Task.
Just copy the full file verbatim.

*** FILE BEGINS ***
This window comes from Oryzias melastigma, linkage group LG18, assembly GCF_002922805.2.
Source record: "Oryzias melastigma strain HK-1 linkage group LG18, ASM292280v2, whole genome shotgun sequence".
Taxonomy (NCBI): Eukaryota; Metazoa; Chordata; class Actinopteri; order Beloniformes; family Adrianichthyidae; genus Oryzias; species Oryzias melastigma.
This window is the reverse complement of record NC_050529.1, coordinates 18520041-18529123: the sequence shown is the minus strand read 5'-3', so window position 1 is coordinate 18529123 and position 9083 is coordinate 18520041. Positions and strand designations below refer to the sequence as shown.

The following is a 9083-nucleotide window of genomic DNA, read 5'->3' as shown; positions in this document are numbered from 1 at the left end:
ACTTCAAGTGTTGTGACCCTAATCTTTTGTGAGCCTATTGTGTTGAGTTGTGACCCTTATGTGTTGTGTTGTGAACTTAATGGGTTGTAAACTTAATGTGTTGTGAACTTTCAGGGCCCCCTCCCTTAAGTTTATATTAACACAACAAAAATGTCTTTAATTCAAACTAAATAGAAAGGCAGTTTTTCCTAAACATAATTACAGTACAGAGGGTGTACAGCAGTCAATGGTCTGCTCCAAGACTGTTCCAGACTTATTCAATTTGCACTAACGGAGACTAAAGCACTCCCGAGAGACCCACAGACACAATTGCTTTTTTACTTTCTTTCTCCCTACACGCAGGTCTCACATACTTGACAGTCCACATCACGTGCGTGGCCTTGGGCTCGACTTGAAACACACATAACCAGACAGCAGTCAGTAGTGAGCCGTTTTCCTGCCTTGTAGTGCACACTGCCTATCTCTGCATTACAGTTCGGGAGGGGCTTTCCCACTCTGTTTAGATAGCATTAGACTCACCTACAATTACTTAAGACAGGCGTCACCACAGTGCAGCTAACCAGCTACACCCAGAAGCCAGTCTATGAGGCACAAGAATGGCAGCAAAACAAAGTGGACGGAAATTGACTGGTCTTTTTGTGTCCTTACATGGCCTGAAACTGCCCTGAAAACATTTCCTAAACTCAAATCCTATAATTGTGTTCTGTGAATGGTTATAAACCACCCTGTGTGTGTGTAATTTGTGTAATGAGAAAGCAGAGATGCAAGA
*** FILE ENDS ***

This window comes from Oryzias melastigma, linkage group LG18, assembly GCF_002922805.2.
Source record: "Oryzias melastigma strain HK-1 linkage group LG18, ASM292280v2, whole genome shotgun sequence".
Taxonomy (NCBI): Eukaryota; Metazoa; Chordata; class Actinopteri; order Beloniformes; family Adrianichthyidae; genus Oryzias; species Oryzias melastigma.
This window is the reverse complement of record NC_050529.1, coordinates 18520041-18529123: the sequence shown is the minus strand read 5'-3', so window position 1 is coordinate 18529123 and position 9083 is coordinate 18520041. Positions and strand designations below refer to the sequence as shown.

The following is a 9083-nucleotide window of genomic DNA, read 5'->3' as shown; positions in this document are numbered from 1 at the left end:
ACTTCAAGTGTTGTGACCCTAATCTTTTGTGAGCCTATTGTGTTGAGTTGTGACCCTTATGTGTTGTGTTGTGAACTTAATGGGTTGTAAACTTAATGTGTTGTGAACTTTCAGGGCCCCCTCCCTTAAGTTTATATTAACACAACAAAAATGTCTTTAATTCAAACTAAATAGAAAGGCAGTTTTTCCTAAACATAATTACAGTACAGAGGGTGTACAGCAGTCAATGGTCTGCTCCAAGACTGTTCCAGACTTATTCAATTTGCACTAACGGAGACTAAAGCACTCCCGAGAGACCCACAGACACAATTGCTTTTTTACTTTCTTTCTCCCTACACGCAGGTCTCACATACTTGACAGTCCACATCACGTGCGTGGCCTTGGGCTCGACTTGAAACACACATAACCAGACAGCAGTCAGTAGTGAGCCGTTTTCCTGCCTTGTAGTGCACACTGCCTATCTCTGCATTACAGTTCGGGAGGGGCTTTCCCACTCTGTTTAGATAGCATTAGACTCACCTACAATTACTTAAGACAGGCGTCACCACAGTGCAGCTAACCAGCTACACCCAGAAGCCAGTCTATGAGGCACAAGAATGGCAGCAAAACAAAGTGGACGGAAATTGACTGGTCTTTTTGTGTCCTTACATGGCCTGAAACTGCCCTGAAAACATTTCCTAAACTCAAATCCTATAATTGTGTTCTGTGAATGGTTATAAACCACCCTGTGTGTGTGTAATTTGTGTAATGAGAAAGCAGAGATGCAAGA